Oh, and one more: the justice system itself is weighted to clear police officers of most crimes they might commit in the course of exercising their duties. District Attorneys and clever prosecutors in general have convinced juries that when a cop merely says he felt threatened then he has the right to exercise lethal force, and maybe that's sometimes even true. But the problem is, it usually isn't, and as we've seen now in a great number of these recent cases, cops lie about this stuff all the time. They did it with George Floyd (remember? they claimed he was "resisting arrest"?), they did it with Walter Scott, even going so far as to plant the Taser on his still-warm body, and they do it because ninety-nine times out of a hundred they get away with it.
I find it nearly impossible to critique non-fiction David. I'm not that smart. I can only add a subjective modification. I was 6 when I got 'the talk' you referred to. I remember because that's also the same year I got the Birds/Bees talk too.Delete
Wow, six. :'( I even wondered if I was going too young here, but that's heartbreaking. I'm still learning so much about all this, and I now have a bunch of Toni Morrison lined up on my Kindle.Delete
Heart. Broken. So many voices think the problems are simple. So many don't believe there's even a problem. One of my colleagues talked about giving her boys "The Talk." They were maybe seven or eight.Delete
Good point about the police supposedly being peace keepers, not military. I am so glad we don't have American gun laws in the UK. I think we're safer for it. I never got the birds and the bees talk. I had to guess. At school we had one video that made no sense!Delete
Toni Morrison is great. I recommend James Baldwin's Go Tell it on the Mountain too, and Invisible Man by Ralph Ellison. And Maya Angelou's I know why the Caged Bird Sings & poetry.
This is a separate piece, a little angrier.ReplyDelete
All those names. I remember almost all of them. And this is in the age of the camera phone. Can you imagine the abuses that happened when they thought no one was filming them? I think a lot of white people thought Rodney King was an anomaly, and whenever anyone tried to say it was commonplace, white people dismissed it as anti-police rhetoric. They are basically an armed gang sanctioned by the state. Why we put up with the idea that a stranger with a deadly weapon can pull us over in our car at their discretion, especially given the fact that most cops are lying far-right zealots with massive anger issues, is beyond me. We're partly responsible for this—our meekness and docility, and also those of us who dismissed or didn't believe black folks. It's good to finally see people acknowledge it, but where was everyone when Trayvon died or Tamir Rice or Amadou Diallo or Sandra Bland or Philando Castile or Sam Dubose or Atatiana Jefferson or Walter Scott or...? I have so many of these names memorized, wondering when the world would start to care. You can research any one of them and it'll break your heart and enrage you.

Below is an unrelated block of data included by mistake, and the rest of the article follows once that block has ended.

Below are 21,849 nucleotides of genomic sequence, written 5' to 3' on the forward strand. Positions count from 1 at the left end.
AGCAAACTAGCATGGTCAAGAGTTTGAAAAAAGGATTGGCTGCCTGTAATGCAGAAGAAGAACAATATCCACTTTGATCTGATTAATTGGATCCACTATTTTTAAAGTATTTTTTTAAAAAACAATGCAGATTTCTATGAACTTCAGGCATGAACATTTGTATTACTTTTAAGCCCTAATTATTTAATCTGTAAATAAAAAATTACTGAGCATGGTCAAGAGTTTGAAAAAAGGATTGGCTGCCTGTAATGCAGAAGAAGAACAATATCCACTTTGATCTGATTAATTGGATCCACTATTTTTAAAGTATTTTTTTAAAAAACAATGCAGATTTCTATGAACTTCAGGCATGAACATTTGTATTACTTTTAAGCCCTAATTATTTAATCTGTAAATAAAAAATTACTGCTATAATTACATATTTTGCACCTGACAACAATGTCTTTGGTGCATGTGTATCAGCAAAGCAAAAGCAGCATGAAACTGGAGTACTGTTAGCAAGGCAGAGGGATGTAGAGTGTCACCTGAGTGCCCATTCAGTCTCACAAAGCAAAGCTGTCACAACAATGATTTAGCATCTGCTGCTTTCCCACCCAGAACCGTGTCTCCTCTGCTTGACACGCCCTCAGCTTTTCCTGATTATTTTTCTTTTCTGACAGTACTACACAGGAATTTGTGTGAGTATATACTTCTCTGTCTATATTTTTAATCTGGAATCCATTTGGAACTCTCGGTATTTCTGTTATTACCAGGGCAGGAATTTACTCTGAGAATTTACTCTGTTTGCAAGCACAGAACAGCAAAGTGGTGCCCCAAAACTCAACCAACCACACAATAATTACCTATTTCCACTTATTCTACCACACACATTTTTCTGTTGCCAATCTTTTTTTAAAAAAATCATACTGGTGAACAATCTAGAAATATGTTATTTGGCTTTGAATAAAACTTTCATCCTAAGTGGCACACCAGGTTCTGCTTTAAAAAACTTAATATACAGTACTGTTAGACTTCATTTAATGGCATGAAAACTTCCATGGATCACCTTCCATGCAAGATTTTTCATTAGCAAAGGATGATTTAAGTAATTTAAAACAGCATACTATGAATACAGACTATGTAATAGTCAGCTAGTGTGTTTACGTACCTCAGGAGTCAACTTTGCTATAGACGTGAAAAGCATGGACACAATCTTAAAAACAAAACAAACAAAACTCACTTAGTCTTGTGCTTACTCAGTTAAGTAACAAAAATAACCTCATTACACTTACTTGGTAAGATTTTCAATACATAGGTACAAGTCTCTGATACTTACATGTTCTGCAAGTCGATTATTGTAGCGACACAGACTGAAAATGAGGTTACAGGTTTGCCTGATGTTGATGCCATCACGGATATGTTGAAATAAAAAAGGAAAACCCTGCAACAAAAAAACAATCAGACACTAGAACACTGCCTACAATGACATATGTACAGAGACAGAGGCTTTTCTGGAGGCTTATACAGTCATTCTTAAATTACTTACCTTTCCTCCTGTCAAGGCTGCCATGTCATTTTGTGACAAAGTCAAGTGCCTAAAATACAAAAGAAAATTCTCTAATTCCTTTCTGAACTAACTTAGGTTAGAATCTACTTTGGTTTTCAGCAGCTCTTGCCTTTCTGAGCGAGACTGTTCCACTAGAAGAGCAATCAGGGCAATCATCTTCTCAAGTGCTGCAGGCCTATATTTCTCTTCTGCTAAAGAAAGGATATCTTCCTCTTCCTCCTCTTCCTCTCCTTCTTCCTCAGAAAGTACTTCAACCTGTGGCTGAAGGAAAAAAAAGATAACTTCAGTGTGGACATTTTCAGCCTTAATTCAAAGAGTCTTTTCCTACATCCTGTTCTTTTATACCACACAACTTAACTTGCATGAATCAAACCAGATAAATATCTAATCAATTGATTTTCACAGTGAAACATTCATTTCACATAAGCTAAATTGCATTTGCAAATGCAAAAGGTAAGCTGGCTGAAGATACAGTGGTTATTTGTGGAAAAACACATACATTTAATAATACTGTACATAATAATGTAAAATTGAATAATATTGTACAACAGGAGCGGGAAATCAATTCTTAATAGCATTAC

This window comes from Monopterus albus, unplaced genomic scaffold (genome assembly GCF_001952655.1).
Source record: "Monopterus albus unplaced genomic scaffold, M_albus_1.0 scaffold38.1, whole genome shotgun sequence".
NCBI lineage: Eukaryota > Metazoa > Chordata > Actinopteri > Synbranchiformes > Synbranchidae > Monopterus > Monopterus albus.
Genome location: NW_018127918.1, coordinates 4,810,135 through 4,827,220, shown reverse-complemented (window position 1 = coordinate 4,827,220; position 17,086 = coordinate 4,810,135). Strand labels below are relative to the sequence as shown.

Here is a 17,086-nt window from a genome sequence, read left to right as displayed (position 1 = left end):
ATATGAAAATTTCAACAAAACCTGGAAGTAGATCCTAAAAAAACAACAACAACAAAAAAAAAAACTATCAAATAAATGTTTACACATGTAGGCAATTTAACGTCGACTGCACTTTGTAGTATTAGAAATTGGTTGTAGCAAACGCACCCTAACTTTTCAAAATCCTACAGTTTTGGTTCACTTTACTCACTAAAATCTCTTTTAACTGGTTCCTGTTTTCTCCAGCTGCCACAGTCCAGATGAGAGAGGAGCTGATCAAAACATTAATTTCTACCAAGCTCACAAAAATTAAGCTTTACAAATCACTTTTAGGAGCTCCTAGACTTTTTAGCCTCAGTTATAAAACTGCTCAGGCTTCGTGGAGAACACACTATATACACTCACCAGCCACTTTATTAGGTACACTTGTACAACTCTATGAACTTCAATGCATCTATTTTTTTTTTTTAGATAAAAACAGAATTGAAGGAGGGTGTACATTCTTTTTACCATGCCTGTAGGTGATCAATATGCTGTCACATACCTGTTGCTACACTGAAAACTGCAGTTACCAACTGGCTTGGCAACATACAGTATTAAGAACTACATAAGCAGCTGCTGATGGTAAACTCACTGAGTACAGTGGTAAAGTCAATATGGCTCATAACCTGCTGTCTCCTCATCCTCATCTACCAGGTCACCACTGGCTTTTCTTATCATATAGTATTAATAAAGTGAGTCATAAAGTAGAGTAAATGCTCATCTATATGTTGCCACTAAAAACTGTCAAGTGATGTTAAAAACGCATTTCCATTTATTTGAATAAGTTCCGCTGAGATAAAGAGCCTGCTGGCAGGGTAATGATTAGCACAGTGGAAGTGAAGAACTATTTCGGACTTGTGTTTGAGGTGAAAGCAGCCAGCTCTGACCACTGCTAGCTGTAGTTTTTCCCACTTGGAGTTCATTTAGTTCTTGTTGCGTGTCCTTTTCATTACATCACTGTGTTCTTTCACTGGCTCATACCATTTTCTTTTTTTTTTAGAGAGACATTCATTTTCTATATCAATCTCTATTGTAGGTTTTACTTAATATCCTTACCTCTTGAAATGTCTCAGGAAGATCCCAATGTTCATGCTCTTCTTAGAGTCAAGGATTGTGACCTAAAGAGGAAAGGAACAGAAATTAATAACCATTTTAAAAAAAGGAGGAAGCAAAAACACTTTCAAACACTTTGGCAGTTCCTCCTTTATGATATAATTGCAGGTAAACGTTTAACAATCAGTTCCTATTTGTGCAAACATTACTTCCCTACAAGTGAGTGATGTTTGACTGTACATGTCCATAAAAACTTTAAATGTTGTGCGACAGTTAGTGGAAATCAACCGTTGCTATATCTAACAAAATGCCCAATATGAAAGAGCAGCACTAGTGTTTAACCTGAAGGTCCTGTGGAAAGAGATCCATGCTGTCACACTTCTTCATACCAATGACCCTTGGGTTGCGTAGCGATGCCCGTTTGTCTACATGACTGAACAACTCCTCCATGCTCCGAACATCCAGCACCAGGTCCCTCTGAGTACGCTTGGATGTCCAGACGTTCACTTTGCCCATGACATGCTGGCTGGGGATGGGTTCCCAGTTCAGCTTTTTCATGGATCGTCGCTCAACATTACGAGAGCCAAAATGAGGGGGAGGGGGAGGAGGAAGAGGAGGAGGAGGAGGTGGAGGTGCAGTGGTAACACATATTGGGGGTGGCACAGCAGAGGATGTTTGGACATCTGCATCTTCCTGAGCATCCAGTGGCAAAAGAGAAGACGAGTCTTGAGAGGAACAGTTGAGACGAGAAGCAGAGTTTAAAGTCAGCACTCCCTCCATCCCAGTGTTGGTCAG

Just to take one, Walter Scott is the man right at the beginning of that clip in the green shirt. Now, Walter wasn't a perfect man (who is?), and he did run from a cop, but that should never be a death sentence. He was stopped for a faulty brake light. The cop fired eight rounds at him as he ran, hitting him five times from the back (remember in westerns how shooting a man in the back is synonymous with cowardice?). He then radioed in the shooting and lied, claiming Scott had grabbed his Taser, which he then took and placed on Scott's body before the other cops arrived. All this was caught on camera by a bystander. At least in that case some semblance of justice was done, as the cop was convicted of second-degree murder and is in prison.